7 things to know ahead of the FCC’s net neutrality vote

Protesters demonstrate across the street from the Comcast Center Monday, Sept. 15, 2014, in Philadelphia. Demonstrators called for further Federal Communications Commission regulation of Internet traffic to support "net neutrality," advocates who want strong government protections for the open Internet. (AP Photo/Matt Rourke)

Protesters demonstrate across the street from the Comcast Center Monday, Sept. 15, 2014, in Philadelphia. Demonstrators called for further Federal Communications Commission regulation of Internet traffic to support “net neutrality,” advocates who want strong government protections for the open Internet. (AP Photo/Matt Rourke)

After years of hearings, lawsuits and bickering, you would think there is nothing left to say about the concept known as “net-neutrality.” But this is the time to pay attention.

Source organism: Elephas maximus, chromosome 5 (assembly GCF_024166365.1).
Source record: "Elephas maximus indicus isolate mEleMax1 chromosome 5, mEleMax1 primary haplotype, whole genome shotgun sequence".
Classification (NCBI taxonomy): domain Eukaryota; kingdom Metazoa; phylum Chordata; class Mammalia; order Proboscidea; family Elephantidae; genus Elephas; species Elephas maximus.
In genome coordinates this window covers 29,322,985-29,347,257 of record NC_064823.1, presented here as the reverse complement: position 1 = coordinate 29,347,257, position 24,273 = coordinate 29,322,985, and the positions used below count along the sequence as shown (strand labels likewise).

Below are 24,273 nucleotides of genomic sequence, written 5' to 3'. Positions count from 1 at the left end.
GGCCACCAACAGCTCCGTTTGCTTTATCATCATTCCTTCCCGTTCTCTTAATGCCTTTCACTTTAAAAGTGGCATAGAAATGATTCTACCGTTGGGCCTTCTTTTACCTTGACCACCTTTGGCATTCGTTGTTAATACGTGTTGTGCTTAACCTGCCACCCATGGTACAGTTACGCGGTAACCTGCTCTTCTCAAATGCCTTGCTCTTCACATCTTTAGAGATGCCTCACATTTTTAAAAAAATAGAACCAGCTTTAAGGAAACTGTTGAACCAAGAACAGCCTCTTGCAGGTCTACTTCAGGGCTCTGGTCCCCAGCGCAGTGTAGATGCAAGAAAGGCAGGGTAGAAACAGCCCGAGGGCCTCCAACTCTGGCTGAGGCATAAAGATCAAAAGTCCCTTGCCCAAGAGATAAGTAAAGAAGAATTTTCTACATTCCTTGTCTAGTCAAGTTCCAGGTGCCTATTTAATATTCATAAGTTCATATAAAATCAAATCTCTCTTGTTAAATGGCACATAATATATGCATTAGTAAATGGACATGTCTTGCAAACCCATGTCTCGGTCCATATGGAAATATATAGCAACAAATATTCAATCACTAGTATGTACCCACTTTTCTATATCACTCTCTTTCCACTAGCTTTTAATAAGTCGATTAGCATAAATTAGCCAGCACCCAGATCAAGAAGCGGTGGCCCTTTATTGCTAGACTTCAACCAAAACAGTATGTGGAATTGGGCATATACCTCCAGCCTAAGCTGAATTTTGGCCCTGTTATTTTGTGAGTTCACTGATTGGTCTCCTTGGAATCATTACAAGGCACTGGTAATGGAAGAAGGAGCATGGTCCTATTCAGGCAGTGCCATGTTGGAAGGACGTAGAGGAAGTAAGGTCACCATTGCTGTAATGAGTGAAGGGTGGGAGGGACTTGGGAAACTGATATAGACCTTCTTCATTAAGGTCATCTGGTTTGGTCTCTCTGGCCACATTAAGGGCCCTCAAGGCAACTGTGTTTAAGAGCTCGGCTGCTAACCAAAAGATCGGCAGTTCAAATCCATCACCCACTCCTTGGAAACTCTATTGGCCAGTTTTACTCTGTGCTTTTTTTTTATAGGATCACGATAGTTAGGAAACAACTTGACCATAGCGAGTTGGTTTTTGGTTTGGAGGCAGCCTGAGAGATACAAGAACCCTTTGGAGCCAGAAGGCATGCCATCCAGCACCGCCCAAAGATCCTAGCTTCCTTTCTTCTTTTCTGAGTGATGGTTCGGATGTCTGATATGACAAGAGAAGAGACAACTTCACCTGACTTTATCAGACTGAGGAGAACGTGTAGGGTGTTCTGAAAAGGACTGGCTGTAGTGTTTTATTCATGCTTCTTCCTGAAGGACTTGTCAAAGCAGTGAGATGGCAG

The Federal Communications Commission (FCC) will vote on the plan Thursday, the written detailed plan has not been made public and won’t be until after the Thursday vote.

Tom Wheeler

Tom Wheeler

Wednesday, one day before the FCC votes on FCC Chairman Tom Wheeler’s Net Neutrality proposal, a Congressional subcommittee will hold a hearing that will be a last gasp effort to derail the President and Chairman’s plan. Read more

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Jason Rezaian, Yeganeh Salehi

Iran frees one journalist

mediawiremorningGood morning. Here are 10 media stories.

  1. Iran frees one journalist: Yeganeh Salehi is out of jail, but her husband, Washington Post Tehran bureau chief Jason Rezaian, remains in custody. They were arrested July 22. (WP)
  2. NBC News freelancer arrives in U.S. for Ebola treatment: Ashoka Mukpo is on his way to Omaha. (NBC News)
  3. Another view of The Washington Post under Jeff Bezos: “Only a nitwit would root against the health of the daily newspaper in the nation’s capital,” writes David Carr, who says that Executive Editor Marty Baron‘s paper “is in the middle of a great run, turning out the kind of reporting that journalists — and readers — live for.” (NYT) | The Post set a traffic record in September.